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Evans v. Berryhill

United States District Court, D. Delaware

May 21, 2019

KENNETH L. EVANS, Plaintiff,
NANCY A. BERRYHILL, Deputy Commissioner of Social Security, Defendant.



         At Wilmington this Twenty-first day of May in 2019, having reviewed the Report and Recommendation issued by the Magistrate Judge on February 12, 2019 (D.I. 23) and the objections filed thereto by Plaintiff (D.I. 24) and Defendant's response (D.I. 25), IT IS HEREBY ORDERED that, pursuant to 28 U.S.C. § 636(b)(1), the Report and Recommendation is REJECTED and Plaintiffs objections are SUSTAINED IN PART for these reasons:

         1. A district court judge is charged with conducting de novo review of a magistrate judge's report and recommendation when specific written objections are made. 28 U.S.C. § 636(b)(1); see also Sample v. Diecks, 885 F.2d 1099, 1106 n.3 (3d Cir. 1989). The district court judge may "accept, reject, or modify, in whole or in part, the findings or recommendations made by the magistrate judge." 28 U.S.C. § 636(b)(1).

         2. Plaintiff filed claims for disability insurance benefits and supplemental security income under Title II and XVI of the Social Security Act in 2013. His claims were denied on multiple occasions by an administrative law judge (ALJ). The ALJ's last decision was issued in December 2014. Plaintiff sought review of that decision by the Appeals Council, which denied that review in June 2016. Plaintiff then sought relief from the Appeal Council's decision by filing an action in this Court in August 2016. In 2017, Plaintiff and the Commissioner filed cross-motions for summary judgment. In September 2018, the case was reassigned to this judge. In November 2018, the case was referred to the magistrate judge. In February 2019, the magistrate judge issued her report and recommendation.

         3. Plaintiff seeks in his motion for summary judgment the entry of a judgment order reversing the Commissioner's decision to deny him benefits or, alternatively, remanding his case for further administrative proceedings. The Commissioner seeks by her summary judgment motion the entry of a judgment order affirming the ALJ's decision.

         4. The Magistrate Judge recommended that I deny Plaintiffs motion and grant the Commissioner's motion. D.I. 23 at 23.

         5. Plaintiffs arguments overlap to some extent, but distilled to their essence, the arguments take exception with ALJ's findings regarding (1) the severity of Plaintiff s disability, (2) Plaintiffs residual function capacity (RFC), and (3) the opinions of Plaintiff s treating physician. An issue relevant to all three findings is whether and, if so, to what extent, Plaintiff requires the use of a cane for balancing.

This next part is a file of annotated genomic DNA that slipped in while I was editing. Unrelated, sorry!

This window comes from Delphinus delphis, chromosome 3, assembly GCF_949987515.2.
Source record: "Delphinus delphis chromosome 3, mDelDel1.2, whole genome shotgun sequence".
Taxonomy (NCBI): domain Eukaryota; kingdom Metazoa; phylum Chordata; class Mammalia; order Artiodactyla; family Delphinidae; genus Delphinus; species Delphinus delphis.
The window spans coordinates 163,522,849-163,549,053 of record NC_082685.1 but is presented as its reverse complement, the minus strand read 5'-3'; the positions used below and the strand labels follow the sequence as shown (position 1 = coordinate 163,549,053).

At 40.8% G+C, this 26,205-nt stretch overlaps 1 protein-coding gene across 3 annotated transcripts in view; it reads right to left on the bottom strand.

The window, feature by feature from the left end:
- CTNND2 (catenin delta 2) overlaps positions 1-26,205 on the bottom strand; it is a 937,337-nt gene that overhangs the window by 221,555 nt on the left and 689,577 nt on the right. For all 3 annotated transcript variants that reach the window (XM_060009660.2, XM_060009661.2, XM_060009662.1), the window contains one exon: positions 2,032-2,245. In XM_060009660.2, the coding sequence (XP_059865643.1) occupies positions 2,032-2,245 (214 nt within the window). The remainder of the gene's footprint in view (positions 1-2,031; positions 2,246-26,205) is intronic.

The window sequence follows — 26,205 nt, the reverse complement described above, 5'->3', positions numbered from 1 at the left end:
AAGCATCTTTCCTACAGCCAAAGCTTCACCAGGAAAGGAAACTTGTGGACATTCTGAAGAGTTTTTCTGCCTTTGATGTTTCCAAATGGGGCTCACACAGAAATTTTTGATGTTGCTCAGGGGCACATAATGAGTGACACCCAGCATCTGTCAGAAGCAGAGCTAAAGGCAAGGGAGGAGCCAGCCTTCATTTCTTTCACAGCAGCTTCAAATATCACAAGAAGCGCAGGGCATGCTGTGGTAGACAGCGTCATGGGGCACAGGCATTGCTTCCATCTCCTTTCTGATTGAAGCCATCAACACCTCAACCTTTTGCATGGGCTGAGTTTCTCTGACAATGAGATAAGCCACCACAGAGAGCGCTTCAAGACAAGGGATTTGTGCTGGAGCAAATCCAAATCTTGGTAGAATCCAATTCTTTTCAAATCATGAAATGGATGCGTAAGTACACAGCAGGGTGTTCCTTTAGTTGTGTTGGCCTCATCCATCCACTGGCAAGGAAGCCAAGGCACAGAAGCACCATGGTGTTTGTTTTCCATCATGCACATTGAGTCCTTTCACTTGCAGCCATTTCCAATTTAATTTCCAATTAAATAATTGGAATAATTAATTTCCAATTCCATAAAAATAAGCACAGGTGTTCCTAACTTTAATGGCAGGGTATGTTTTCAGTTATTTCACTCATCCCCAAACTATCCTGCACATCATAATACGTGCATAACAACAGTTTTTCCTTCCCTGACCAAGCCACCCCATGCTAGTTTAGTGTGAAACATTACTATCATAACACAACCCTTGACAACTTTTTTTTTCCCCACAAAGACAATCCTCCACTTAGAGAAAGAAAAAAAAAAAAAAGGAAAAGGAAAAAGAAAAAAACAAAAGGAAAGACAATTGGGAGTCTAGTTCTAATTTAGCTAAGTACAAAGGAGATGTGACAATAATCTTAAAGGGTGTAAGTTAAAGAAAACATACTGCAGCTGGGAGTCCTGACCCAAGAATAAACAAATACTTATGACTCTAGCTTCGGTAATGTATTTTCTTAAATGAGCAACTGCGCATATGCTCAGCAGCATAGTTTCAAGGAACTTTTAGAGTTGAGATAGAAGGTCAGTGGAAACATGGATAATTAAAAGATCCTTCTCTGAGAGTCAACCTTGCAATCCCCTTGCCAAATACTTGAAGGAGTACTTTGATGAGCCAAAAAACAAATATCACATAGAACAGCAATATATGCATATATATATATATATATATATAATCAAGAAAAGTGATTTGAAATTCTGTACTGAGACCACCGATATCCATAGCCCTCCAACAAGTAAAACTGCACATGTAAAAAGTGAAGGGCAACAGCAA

6. The ALJ concluded that Plaintiff

has the residual functional capacity to perform light work as defined in 20 C.F.R. 404.1567(b) and 416.967(b), except he can frequently climb ramps and stairs and never climb ladders, ropes or scaffolds; he can frequently balance, stoop, kneel, crouch, and crawl; he can have no concentrated exposure to ... hazards such as machinery and heights ... and he is limited to simple, routine work.

         D.I. 10-2 at 28 (emphasis added).

         7. "Light work" is defined in 20 C.F.R. § 404.1567(b) and § 416.967(b) as

involv[ing] lifting no more than 20 pounds at a time with frequent lifting or carrying of objects weighing up to 10 pounds. Even though the weight lifted may be very little, a job is in this category when it requires a good deal of walking or standing, or when it involves sitting most of the time with some pushing and pulling of arm or leg controls. To be considered capable of performing a full or wide range of light work, you must have the ability to do substantially all of these activities.

         8. The parties agree that "frequently" is defined as "up to two-thirds of an eight-hour work-day" (Tr. of May 21, 2019 Hr'g at 9:14-16; 10:19-25; 39:5-9) and that "frequently balance" is therefore a restriction above and beyond what "light work" would otherwise entail. Accordingly, we know from the ALJ's putting a "frequently balancing" restriction in his RFC finding that the ALJ considered Plaintiffs balancing capabilities in determining Plaintiff s RFC.

         9. The ALJ also concluded that "[p]ostural limitations [in the RFC] address ... [Plaintiffs] need for a cane due to balance issues." D.I. 10-2 at 30. There are, however, no postural limitations in the RFC that address Plaintiffs need for a cane. There is, as just noted, a postural limitation in the RFC related to balancing; but it is not clear that this balancing limitation has anything to do with ...

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